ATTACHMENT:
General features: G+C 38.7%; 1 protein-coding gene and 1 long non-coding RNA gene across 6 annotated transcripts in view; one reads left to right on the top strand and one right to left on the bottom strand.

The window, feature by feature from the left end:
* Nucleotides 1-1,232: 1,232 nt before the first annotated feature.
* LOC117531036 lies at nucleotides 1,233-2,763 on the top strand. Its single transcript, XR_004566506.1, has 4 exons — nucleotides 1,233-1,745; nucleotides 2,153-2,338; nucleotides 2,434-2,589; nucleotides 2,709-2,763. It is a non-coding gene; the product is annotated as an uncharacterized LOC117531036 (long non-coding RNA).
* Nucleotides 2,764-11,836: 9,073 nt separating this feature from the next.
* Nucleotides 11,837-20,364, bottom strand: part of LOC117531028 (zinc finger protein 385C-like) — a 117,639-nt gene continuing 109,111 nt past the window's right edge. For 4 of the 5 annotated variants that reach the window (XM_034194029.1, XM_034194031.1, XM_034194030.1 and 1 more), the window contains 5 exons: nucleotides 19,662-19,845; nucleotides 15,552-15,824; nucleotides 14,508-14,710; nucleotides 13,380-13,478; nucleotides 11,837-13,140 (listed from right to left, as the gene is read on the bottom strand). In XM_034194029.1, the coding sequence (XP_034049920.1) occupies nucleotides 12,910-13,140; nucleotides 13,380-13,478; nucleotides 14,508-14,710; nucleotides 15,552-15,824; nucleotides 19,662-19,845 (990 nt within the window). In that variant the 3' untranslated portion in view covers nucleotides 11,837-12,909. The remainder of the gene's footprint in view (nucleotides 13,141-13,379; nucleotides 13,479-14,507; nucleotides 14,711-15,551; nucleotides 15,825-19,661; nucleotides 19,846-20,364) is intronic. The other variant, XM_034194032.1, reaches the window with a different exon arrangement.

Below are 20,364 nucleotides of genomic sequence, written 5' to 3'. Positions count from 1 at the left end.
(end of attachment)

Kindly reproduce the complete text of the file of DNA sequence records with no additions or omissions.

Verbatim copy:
General features: G+C 38.7%; 1 protein-coding gene and 1 long non-coding RNA gene across 6 annotated transcripts in view; one reads left to right on the top strand and one right to left on the bottom strand.

The window, feature by feature from the left end:
* Nucleotides 1-1,232: 1,232 nt before the first annotated feature.
* LOC117531036 lies at nucleotides 1,233-2,763 on the top strand. Its single transcript, XR_004566506.1, has 4 exons — nucleotides 1,233-1,745; nucleotides 2,153-2,338; nucleotides 2,434-2,589; nucleotides 2,709-2,763. It is a non-coding gene; the product is annotated as an uncharacterized LOC117531036 (long non-coding RNA).
* Nucleotides 2,764-11,836: 9,073 nt separating this feature from the next.
* Nucleotides 11,837-20,364, bottom strand: part of LOC117531028 (zinc finger protein 385C-like) — a 117,639-nt gene continuing 109,111 nt past the window's right edge. For 4 of the 5 annotated variants that reach the window (XM_034194029.1, XM_034194031.1, XM_034194030.1 and 1 more), the window contains 5 exons: nucleotides 19,662-19,845; nucleotides 15,552-15,824; nucleotides 14,508-14,710; nucleotides 13,380-13,478; nucleotides 11,837-13,140 (listed from right to left, as the gene is read on the bottom strand). In XM_034194029.1, the coding sequence (XP_034049920.1) occupies nucleotides 12,910-13,140; nucleotides 13,380-13,478; nucleotides 14,508-14,710; nucleotides 15,552-15,824; nucleotides 19,662-19,845 (990 nt within the window). In that variant the 3' untranslated portion in view covers nucleotides 11,837-12,909. The remainder of the gene's footprint in view (nucleotides 13,141-13,379; nucleotides 13,479-14,507; nucleotides 14,711-15,551; nucleotides 15,825-19,661; nucleotides 19,846-20,364) is intronic. The other variant, XM_034194032.1, reaches the window with a different exon arrangement.

Below are 20,364 nucleotides of genomic sequence, written 5' to 3'. Positions count from 1 at the left end.